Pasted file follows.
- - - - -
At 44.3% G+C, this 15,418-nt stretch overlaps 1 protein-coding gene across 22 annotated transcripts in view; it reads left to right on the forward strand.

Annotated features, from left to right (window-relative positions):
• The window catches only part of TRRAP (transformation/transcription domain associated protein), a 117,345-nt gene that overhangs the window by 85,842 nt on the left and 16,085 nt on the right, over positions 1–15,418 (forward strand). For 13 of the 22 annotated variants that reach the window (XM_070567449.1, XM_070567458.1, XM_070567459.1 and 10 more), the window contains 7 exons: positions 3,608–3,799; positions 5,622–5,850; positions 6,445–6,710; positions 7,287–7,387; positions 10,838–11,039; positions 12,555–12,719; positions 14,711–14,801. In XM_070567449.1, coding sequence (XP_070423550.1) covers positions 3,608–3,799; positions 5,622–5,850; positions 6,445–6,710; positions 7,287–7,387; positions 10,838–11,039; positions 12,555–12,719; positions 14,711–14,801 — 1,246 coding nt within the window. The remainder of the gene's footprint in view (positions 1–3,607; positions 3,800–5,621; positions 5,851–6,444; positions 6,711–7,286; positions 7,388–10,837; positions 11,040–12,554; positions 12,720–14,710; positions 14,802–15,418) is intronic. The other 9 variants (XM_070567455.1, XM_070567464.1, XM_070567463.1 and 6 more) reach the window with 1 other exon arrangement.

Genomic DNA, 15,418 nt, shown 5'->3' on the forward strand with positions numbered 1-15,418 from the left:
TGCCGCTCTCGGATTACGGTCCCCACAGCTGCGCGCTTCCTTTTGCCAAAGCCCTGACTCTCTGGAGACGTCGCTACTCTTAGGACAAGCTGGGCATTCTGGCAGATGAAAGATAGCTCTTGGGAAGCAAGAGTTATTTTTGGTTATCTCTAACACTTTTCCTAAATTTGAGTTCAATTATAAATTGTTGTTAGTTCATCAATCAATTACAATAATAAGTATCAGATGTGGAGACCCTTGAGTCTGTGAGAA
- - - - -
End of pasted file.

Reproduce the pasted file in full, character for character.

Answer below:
At 44.3% G+C, this 15,418-nt stretch overlaps 1 protein-coding gene across 22 annotated transcripts in view; it reads left to right on the forward strand.

Annotated features, from left to right (window-relative positions):
• The window catches only part of TRRAP (transformation/transcription domain associated protein), a 117,345-nt gene that overhangs the window by 85,842 nt on the left and 16,085 nt on the right, over positions 1–15,418 (forward strand). For 13 of the 22 annotated variants that reach the window (XM_070567449.1, XM_070567458.1, XM_070567459.1 and 10 more), the window contains 7 exons: positions 3,608–3,799; positions 5,622–5,850; positions 6,445–6,710; positions 7,287–7,387; positions 10,838–11,039; positions 12,555–12,719; positions 14,711–14,801. In XM_070567449.1, coding sequence (XP_070423550.1) covers positions 3,608–3,799; positions 5,622–5,850; positions 6,445–6,710; positions 7,287–7,387; positions 10,838–11,039; positions 12,555–12,719; positions 14,711–14,801 — 1,246 coding nt within the window. The remainder of the gene's footprint in view (positions 1–3,607; positions 3,800–5,621; positions 5,851–6,444; positions 6,711–7,286; positions 7,388–10,837; positions 11,040–12,554; positions 12,720–14,710; positions 14,802–15,418) is intronic. The other 9 variants (XM_070567455.1, XM_070567464.1, XM_070567463.1 and 6 more) reach the window with 1 other exon arrangement.

Genomic DNA, 15,418 nt, shown 5'->3' on the forward strand with positions numbered 1-15,418 from the left:
TGCCGCTCTCGGATTACGGTCCCCACAGCTGCGCGCTTCCTTTTGCCAAAGCCCTGACTCTCTGGAGACGTCGCTACTCTTAGGACAAGCTGGGCATTCTGGCAGATGAAAGATAGCTCTTGGGAAGCAAGAGTTATTTTTGGTTATCTCTAACACTTTTCCTAAATTTGAGTTCAATTATAAATTGTTGTTAGTTCATCAATCAATTACAATAATAAGTATCAGATGTGGAGACCCTTGAGTCTGTGAGAA